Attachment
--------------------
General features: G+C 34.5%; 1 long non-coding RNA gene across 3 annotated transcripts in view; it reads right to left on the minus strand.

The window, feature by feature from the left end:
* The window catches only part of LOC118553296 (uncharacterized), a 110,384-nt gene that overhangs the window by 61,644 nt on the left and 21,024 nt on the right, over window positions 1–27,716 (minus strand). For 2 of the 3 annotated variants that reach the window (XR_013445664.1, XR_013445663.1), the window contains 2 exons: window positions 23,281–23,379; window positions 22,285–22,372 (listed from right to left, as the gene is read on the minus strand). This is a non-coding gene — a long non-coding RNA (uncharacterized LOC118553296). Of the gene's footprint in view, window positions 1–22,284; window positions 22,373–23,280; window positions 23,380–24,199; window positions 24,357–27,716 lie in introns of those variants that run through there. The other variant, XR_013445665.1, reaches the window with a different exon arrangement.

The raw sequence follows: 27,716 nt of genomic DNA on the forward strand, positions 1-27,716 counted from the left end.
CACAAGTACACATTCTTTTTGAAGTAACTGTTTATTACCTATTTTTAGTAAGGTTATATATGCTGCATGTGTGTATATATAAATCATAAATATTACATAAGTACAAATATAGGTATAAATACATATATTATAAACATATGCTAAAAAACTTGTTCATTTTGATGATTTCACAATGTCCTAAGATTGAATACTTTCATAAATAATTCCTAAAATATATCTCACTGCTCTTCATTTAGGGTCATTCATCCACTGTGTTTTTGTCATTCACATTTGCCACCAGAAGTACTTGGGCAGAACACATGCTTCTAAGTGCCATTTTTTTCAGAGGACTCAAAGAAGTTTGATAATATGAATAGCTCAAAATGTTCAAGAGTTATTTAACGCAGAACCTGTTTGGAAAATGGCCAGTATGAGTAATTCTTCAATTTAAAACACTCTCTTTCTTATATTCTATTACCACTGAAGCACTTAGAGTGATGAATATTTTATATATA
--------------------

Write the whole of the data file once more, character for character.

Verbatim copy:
General features: G+C 34.5%; 1 long non-coding RNA gene across 3 annotated transcripts in view; it reads right to left on the minus strand.

The window, feature by feature from the left end:
* The window catches only part of LOC118553296 (uncharacterized), a 110,384-nt gene that overhangs the window by 61,644 nt on the left and 21,024 nt on the right, over window positions 1–27,716 (minus strand). For 2 of the 3 annotated variants that reach the window (XR_013445664.1, XR_013445663.1), the window contains 2 exons: window positions 23,281–23,379; window positions 22,285–22,372 (listed from right to left, as the gene is read on the minus strand). This is a non-coding gene — a long non-coding RNA (uncharacterized LOC118553296). Of the gene's footprint in view, window positions 1–22,284; window positions 22,373–23,280; window positions 23,380–24,199; window positions 24,357–27,716 lie in introns of those variants that run through there. The other variant, XR_013445665.1, reaches the window with a different exon arrangement.

The raw sequence follows: 27,716 nt of genomic DNA on the forward strand, positions 1-27,716 counted from the left end.
CACAAGTACACATTCTTTTTGAAGTAACTGTTTATTACCTATTTTTAGTAAGGTTATATATGCTGCATGTGTGTATATATAAATCATAAATATTACATAAGTACAAATATAGGTATAAATACATATATTATAAACATATGCTAAAAAACTTGTTCATTTTGATGATTTCACAATGTCCTAAGATTGAATACTTTCATAAATAATTCCTAAAATATATCTCACTGCTCTTCATTTAGGGTCATTCATCCACTGTGTTTTTGTCATTCACATTTGCCACCAGAAGTACTTGGGCAGAACACATGCTTCTAAGTGCCATTTTTTTCAGAGGACTCAAAGAAGTTTGATAATATGAATAGCTCAAAATGTTCAAGAGTTATTTAACGCAGAACCTGTTTGGAAAATGGCCAGTATGAGTAATTCTTCAATTTAAAACACTCTCTTTCTTATATTCTATTACCACTGAAGCACTTAGAGTGATGAATATTTTATATATA